Our Hearts Are Ready Editorial

October 2011 by Rich Avanzino

Audience: Executive Leadership, Foster Caregivers, Public, Shelter/Rescue Staff & Volunteers, Veterinary Team

When shelter workers and veterinarians saw a puppy so deformed with "swimmers disease" she couldn't walk or hold up her head, they felt euthanasia was the only option. That's when Erica Daniel, a regular foster parent at the local animal shelter, came to the rescue. "She decided to take the puppy home for one full and final day of unabashed affection. 'I had to show her what it was like to be loved,' Erica said. 'I'd planned on taking her home that night, letting her sleep in bed with us, and having her humanely euthanized in the morning.'" As it turns out, Erica's love, devotion, and care enabled the pup she named Harper to have a full recovery. Click here to read Harper's story.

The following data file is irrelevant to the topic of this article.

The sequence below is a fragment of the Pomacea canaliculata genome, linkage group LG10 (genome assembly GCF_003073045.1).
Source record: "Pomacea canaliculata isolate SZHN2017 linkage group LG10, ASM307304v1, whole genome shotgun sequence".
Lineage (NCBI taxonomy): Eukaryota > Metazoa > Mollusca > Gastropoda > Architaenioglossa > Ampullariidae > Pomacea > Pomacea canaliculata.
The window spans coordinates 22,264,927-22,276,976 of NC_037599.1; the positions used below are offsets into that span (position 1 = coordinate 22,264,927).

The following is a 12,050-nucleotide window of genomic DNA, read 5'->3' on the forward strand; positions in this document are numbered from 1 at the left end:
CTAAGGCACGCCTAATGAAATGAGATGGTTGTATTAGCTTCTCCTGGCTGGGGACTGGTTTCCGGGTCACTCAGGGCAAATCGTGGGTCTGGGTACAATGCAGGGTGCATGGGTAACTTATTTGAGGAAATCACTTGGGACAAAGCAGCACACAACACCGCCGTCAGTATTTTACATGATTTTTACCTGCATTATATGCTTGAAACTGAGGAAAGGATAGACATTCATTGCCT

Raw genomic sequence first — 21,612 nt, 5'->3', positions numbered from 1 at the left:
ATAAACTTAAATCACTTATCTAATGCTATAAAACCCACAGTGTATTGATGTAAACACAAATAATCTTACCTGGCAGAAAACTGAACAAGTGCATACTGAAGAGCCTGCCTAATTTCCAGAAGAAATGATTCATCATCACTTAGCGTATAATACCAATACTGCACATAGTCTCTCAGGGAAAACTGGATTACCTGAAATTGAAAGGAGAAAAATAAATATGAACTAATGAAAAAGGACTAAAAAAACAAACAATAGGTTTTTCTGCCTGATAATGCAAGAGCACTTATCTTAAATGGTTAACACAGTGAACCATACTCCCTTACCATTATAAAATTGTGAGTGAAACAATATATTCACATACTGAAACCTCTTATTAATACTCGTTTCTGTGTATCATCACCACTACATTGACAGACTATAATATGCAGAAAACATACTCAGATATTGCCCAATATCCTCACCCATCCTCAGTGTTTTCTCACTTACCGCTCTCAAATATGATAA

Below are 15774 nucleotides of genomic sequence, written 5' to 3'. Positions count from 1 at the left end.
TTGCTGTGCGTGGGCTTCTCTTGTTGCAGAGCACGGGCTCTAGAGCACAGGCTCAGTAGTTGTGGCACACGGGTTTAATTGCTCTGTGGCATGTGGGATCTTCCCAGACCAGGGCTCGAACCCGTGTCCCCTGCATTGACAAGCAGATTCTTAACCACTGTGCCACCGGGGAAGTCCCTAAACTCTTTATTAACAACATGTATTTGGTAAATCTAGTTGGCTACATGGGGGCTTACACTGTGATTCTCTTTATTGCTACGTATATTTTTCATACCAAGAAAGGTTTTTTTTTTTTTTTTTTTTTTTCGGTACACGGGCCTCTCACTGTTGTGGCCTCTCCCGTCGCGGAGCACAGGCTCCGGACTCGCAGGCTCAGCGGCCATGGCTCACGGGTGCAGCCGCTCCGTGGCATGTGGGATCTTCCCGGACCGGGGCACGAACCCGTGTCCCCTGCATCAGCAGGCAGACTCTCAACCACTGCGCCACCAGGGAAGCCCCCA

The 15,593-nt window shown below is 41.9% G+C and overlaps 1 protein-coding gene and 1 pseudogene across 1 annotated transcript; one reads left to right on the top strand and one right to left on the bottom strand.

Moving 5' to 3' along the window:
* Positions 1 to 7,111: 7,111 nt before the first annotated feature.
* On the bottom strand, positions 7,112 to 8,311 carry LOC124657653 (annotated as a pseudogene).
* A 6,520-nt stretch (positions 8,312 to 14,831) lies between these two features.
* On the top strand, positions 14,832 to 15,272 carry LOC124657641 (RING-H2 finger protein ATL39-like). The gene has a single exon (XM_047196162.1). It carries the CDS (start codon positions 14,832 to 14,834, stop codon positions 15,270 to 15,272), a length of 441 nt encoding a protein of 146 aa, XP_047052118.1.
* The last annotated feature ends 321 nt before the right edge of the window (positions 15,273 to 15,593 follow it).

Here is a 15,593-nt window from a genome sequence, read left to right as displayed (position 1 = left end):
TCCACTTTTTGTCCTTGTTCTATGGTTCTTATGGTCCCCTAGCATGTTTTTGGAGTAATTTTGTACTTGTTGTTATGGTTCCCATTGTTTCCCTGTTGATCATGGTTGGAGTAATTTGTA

Then there's the story of Kandu, a Jack Russel Terrier born without two front legs. A shelter in Colorado put out a call to see if anyone in the community would adopt him. Ken and Melissa Rodgers were two out of 150 who responded. Not only did they adopt the 10 lb. fireball, they fashioned wheels and a harness so he could zoom around like a normal dog. Now Kandu is providing love and inspiration to all who meet him as a therapy dog in hospitals.

There will always be a demand for cute and cuddly pets, but it's important for all of us in animal welfare to remember that the down and outers have their fans, too. There are plenty of adopters who are willing to step forward and take the most challenging cases and give them a second chance - people who look into the eyes of dogs like Kandu and Harper and recognize that every life is precious; every life is worth saving. It's a deadly mistake for shelters to assume otherwise. Miracles happen and miracles are waiting.

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